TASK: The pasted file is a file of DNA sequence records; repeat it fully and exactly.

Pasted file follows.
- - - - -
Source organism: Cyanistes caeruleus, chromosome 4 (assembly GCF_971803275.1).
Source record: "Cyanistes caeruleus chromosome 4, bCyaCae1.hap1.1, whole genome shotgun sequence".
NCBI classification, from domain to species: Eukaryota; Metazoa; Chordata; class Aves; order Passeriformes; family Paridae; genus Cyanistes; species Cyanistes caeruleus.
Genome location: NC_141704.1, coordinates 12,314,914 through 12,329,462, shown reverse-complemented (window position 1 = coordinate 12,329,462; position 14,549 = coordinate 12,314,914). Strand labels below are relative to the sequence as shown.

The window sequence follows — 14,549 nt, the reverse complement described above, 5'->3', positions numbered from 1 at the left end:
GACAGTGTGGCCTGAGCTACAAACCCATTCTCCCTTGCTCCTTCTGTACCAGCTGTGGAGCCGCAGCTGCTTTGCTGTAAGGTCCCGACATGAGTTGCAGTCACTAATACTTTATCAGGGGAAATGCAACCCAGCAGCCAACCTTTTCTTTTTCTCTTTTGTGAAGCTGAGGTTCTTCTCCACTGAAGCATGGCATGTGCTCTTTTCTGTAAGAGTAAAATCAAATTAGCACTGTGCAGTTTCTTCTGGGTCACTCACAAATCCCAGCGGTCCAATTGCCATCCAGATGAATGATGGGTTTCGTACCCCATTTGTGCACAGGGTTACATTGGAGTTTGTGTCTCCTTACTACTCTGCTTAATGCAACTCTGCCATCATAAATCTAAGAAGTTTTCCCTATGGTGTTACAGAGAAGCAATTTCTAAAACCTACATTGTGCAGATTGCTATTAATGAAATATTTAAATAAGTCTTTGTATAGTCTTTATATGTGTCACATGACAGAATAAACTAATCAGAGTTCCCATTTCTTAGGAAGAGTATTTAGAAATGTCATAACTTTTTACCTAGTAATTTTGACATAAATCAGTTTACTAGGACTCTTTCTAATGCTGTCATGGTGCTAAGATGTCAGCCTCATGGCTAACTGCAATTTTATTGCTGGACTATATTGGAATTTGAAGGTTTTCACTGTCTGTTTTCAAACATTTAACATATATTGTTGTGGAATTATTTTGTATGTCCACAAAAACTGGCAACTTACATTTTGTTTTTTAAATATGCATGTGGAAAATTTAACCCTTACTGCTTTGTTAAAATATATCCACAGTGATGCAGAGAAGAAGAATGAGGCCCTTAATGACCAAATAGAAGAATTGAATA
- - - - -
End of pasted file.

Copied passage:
Source organism: Cyanistes caeruleus, chromosome 4 (assembly GCF_971803275.1).
Source record: "Cyanistes caeruleus chromosome 4, bCyaCae1.hap1.1, whole genome shotgun sequence".
NCBI classification, from domain to species: Eukaryota; Metazoa; Chordata; class Aves; order Passeriformes; family Paridae; genus Cyanistes; species Cyanistes caeruleus.
Genome location: NC_141704.1, coordinates 12,314,914 through 12,329,462, shown reverse-complemented (window position 1 = coordinate 12,329,462; position 14,549 = coordinate 12,314,914). Strand labels below are relative to the sequence as shown.

The window sequence follows — 14,549 nt, the reverse complement described above, 5'->3', positions numbered from 1 at the left end:
GACAGTGTGGCCTGAGCTACAAACCCATTCTCCCTTGCTCCTTCTGTACCAGCTGTGGAGCCGCAGCTGCTTTGCTGTAAGGTCCCGACATGAGTTGCAGTCACTAATACTTTATCAGGGGAAATGCAACCCAGCAGCCAACCTTTTCTTTTTCTCTTTTGTGAAGCTGAGGTTCTTCTCCACTGAAGCATGGCATGTGCTCTTTTCTGTAAGAGTAAAATCAAATTAGCACTGTGCAGTTTCTTCTGGGTCACTCACAAATCCCAGCGGTCCAATTGCCATCCAGATGAATGATGGGTTTCGTACCCCATTTGTGCACAGGGTTACATTGGAGTTTGTGTCTCCTTACTACTCTGCTTAATGCAACTCTGCCATCATAAATCTAAGAAGTTTTCCCTATGGTGTTACAGAGAAGCAATTTCTAAAACCTACATTGTGCAGATTGCTATTAATGAAATATTTAAATAAGTCTTTGTATAGTCTTTATATGTGTCACATGACAGAATAAACTAATCAGAGTTCCCATTTCTTAGGAAGAGTATTTAGAAATGTCATAACTTTTTACCTAGTAATTTTGACATAAATCAGTTTACTAGGACTCTTTCTAATGCTGTCATGGTGCTAAGATGTCAGCCTCATGGCTAACTGCAATTTTATTGCTGGACTATATTGGAATTTGAAGGTTTTCACTGTCTGTTTTCAAACATTTAACATATATTGTTGTGGAATTATTTTGTATGTCCACAAAAACTGGCAACTTACATTTTGTTTTTTAAATATGCATGTGGAAAATTTAACCCTTACTGCTTTGTTAAAATATATCCACAGTGATGCAGAGAAGAAGAATGAGGCCCTTAATGACCAAATAGAAGAATTGAATA